We were reminded of this facet before we'd even reached our seats; the first play we witnessed was a Vermont Expo being thrown out at the plate, and another one followed in similar fashion before the inning was over. In the second inning, the Cyclones pitcher—a Nicaraguan named Luz Portobanco—hit two batters, one in the head. The Expos helped him get out of trouble when one of their ground balls hit a baserunner. In the third inning, a Vermont baserunner made a play worthy of Babe Herman. An Expo runner stopped 15 feet short of home plate as the throw beat him. He retreated back to third base, only to find another runner there. Inexplicably, that runner tried to retreat as well, and both were tagged out.

This veritable clown act enabled Portobanco to complete five erratic innings. He allowing six hits, three walks, and plunked two, but the Expos netted only one run. Far more impressive was Vermont's starter, Chad Bentz. Bentz has fingers on only one hand, his left, invoking comparisons to former major leaguer Jim Abbott. He slides his glove off onto his non-throwing "hand" after retrieving the ball, then replaces it after delivering the pitch, and he does it so effortlessly you barely notice. The Cyclones didn't exploit Bentz, who allowed only one hit and no runs in his first four innings. But they got to him in the fifth, tying the game with a double and a triple before Bentz departed with a back strain.

Despite all of the crazy plays, the offical scorer was quite generous. The first error wasn't charged until the sixth inning, though several "hits" could have gone either way. That error led to the go-ahead run when the Vermont leftfielder dropped the ball while attempting a sliding catch.

The Cyclones' third run featured more drama. Shortstop Robert McIntyre homered in the seventh inning, and the Expos manager (Steve "Bye-Bye" Balboni, believe it or not) was ejected, though exactly for what I'm not sure (the ball, if I recall, was hit to left-center, not down the line). The inning also featured a return to Little-League wackiness, as Cyclones centerfielder Angel Pagan walked, stole second and third (the latter in a botched rundown) and scored on a wild pitch.

The carnivalesque atmosphere carried over to the between-innings entertainment. Mascots wearing inflatable costumes and bearing punny names (Harry Canary, Pee Wee Geese, Shark McGwire, Clammy Sosa) danced through some hilarious musical numbers. The best one was when Clammy Sosa "ate" the Cyclones bat-boy—entirely engulfing the little lad in the mascot's oversized costume—and spit out the helmet. You haven't lived until you've nearly peed your pants laughing at something like that.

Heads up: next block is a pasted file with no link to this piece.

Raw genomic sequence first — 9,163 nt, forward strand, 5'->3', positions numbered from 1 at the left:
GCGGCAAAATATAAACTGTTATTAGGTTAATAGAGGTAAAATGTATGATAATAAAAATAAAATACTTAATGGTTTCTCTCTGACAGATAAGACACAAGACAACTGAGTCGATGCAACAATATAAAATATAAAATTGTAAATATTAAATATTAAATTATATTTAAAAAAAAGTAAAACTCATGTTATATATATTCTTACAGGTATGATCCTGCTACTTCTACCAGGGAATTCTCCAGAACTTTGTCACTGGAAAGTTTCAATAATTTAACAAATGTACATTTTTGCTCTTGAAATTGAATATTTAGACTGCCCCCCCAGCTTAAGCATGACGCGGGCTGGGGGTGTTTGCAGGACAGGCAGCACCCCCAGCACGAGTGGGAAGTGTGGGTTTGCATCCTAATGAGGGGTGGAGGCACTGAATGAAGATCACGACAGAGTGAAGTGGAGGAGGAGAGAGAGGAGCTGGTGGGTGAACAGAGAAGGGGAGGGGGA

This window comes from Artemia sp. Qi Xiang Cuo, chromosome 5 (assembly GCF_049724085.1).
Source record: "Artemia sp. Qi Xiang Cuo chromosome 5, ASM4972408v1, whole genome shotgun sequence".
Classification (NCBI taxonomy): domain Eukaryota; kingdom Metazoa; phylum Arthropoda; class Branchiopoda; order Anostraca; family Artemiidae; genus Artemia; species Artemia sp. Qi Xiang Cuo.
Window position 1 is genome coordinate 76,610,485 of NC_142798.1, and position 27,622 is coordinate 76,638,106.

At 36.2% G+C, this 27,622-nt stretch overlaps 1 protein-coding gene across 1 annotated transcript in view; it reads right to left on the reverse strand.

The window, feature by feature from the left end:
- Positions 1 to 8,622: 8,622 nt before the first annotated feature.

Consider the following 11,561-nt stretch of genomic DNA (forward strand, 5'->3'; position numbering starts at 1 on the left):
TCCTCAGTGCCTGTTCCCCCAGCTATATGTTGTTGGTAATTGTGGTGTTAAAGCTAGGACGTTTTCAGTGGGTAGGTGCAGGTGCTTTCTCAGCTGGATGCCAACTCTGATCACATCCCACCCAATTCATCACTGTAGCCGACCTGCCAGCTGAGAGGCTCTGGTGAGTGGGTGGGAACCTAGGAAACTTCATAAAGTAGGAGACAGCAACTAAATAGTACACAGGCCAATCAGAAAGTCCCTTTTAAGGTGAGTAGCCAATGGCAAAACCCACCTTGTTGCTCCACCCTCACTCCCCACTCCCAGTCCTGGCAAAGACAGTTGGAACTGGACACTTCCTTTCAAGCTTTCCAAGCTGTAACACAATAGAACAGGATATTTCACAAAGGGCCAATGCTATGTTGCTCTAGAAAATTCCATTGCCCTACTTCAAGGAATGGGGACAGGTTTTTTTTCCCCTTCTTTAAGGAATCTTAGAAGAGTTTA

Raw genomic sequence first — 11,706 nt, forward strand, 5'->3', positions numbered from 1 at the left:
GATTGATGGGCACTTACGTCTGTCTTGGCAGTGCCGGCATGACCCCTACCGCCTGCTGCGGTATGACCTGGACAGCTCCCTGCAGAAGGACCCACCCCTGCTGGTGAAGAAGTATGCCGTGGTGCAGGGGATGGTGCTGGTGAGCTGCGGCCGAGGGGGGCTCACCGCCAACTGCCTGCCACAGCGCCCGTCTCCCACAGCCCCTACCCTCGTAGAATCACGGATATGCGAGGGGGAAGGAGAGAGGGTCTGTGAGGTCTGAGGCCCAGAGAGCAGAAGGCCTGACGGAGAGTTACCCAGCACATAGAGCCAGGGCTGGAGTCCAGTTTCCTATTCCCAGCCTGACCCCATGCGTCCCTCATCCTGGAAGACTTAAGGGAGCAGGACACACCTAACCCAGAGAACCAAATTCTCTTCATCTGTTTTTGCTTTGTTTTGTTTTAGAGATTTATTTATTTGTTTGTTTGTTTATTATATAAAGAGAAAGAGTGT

A few other notes:

  • I had a hard time identifying the Cyclones when I first arrived. From the back, their uniforms—white jerseys, red numbers, blue hats—reminded me more of the Boston Red Sox. Except for their lack of red socks, of course. The Vermont Expos uniforms bore more resemblance to the mix-and-match Mets—black jerseys, grey pants, blue socks.
  • Keyspan's field dimensions are considerable. The park is 327 feet to left field, 315 to right, and 415 feet (plus a 19-foot wall) to dead center. Though it seats only 6,500, the paid attendance for the game was announced at 7,608; I'm not sure whether standing room or luxury boxes made up the difference. But there was hardly an empty seat in the park.
  • The Cyclones must be raking it in via souvenirs. The demand for a Cyclones cap is so hot that not a single Cyclones cap was available for sale at the gift shop, much to my dismay.
  • This was the first game all season at which I didn't keep score. In the interests of taking in all of the ballparks sights, sounds and tastes (not to mention organizing my posse), I settled for scrawling notes on the back cover of an issue of Us Weekly magazine, over an ad for Raspberry Schnapps. I did maintain a focus on the game, however—enough so that I never did find out why Julia Roberts broke up with Benjamin Bratt.

in short, those who go to Keyspan looking for the ghosts of Ebbetts Field will be disappointed. The legendary grace of Jackie Robinson and the Boys of Summer resides in some other ethereal realm. But I'd like to think the wacky anything-can-happen spirit of the Daffy Dodgers is alive and well among the relics of Coney Island and its newest, shiniest attraction.

Final score: Cyclones 4, Expos 1. Two beers, one Nathan's hot dog, one Italian Sausage, one disposable Kodak camera worth of film, half a dozen hilarious inflatable mascots, and possibly the ghost of Babe Herman. BOX SCORE